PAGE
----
Musky America Magazine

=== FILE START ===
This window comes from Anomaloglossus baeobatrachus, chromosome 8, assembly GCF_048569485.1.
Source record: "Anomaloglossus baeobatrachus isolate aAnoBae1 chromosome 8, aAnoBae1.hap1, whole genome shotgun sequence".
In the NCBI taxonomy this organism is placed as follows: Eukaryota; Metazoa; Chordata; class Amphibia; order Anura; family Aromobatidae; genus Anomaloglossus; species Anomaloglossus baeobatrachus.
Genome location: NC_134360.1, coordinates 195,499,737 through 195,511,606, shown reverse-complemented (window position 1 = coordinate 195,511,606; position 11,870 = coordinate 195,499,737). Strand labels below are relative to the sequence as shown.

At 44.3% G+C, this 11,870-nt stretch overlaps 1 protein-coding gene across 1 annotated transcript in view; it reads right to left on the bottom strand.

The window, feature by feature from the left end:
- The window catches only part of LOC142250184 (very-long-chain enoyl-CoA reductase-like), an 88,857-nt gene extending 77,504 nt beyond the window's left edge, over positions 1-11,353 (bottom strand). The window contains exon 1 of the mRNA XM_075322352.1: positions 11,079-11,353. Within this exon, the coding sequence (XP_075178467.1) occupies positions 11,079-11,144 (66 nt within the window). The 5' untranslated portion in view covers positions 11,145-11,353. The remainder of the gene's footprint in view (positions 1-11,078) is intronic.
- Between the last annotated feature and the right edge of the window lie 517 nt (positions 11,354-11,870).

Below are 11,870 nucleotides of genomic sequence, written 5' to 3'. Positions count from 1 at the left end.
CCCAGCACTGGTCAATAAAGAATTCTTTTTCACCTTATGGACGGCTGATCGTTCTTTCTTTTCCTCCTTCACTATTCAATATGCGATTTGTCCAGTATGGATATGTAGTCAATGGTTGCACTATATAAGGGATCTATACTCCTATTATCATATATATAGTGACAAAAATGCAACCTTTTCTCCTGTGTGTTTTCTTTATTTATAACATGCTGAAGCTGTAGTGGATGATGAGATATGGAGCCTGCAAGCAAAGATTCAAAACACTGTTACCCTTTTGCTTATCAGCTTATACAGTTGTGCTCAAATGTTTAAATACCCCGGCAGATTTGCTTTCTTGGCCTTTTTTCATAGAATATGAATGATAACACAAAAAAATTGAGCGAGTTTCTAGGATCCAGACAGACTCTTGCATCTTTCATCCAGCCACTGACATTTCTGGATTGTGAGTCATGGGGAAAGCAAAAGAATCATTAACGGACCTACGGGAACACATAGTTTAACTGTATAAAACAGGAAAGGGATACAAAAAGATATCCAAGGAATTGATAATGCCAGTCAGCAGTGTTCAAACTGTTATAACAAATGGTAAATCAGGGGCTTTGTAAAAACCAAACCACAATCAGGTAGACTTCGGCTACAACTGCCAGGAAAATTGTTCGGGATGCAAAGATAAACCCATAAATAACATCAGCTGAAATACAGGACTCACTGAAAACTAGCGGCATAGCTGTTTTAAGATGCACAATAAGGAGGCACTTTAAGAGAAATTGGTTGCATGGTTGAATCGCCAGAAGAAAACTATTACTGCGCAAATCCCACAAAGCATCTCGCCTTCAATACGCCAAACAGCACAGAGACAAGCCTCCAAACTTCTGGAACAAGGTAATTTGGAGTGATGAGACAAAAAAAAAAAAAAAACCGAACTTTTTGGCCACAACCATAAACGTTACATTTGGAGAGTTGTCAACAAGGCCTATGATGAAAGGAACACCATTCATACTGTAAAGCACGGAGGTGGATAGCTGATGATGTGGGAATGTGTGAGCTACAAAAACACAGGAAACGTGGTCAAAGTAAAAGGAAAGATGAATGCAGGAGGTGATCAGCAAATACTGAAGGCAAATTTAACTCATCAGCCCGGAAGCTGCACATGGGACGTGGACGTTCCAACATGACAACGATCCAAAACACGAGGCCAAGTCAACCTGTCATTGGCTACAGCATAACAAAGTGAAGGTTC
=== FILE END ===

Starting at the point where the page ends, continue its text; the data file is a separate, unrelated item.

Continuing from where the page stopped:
no time getting back, where he very rudely grabbed the rod out of my hand right in the middle of a cast! When I went back up onto the bridge, Jack said I had been laying it all around them but they never even looked at it. This guy could handle a rod and was laying it right in there too but, like Jack said, the two muskies paid no heed. "After watching for a while, we decided to start back towards Black Lake. We had only gone perhaps 400 or 500 feet, when the fellow hollered, 'Come and help me, I got one on!' So we ran back. Jack took one quick look and cut the man a nice club. The fisherman didn't want to wade out into that cold water but we both told him, if he expected to land that fish, he was going to have to get way out there. So he waded out about hip deep. "He knew how to fight a fish alright. Got him up finally and cracked him on the head, waited a few seconds until after the fish had his last little struggle, and then took him by the gills and brought him ashore. It was probably 38 or 40 inches long. It was certainly a nice little Musky." So right then and there, one Louie Spray had learned the lesson of all Musky lessons: persistence pays off. Or' as my friend Bruce Tasker has always said, "You've got to fish it clean." I believe it was during a late August morning in 1979 when I first heard this casual utterance from Bruce as he knowingly oared his 1 6-foot Shell Lake guide boat along the edge of one of the Chippewa Flowage's many prime shallow water Musky bars. And while the importance of this soft-spoken directive might not have been recognized by others, something in the way this sagely, white-haired Musky man spoke those words seemed to indicate that what Bruce said was worth remembering.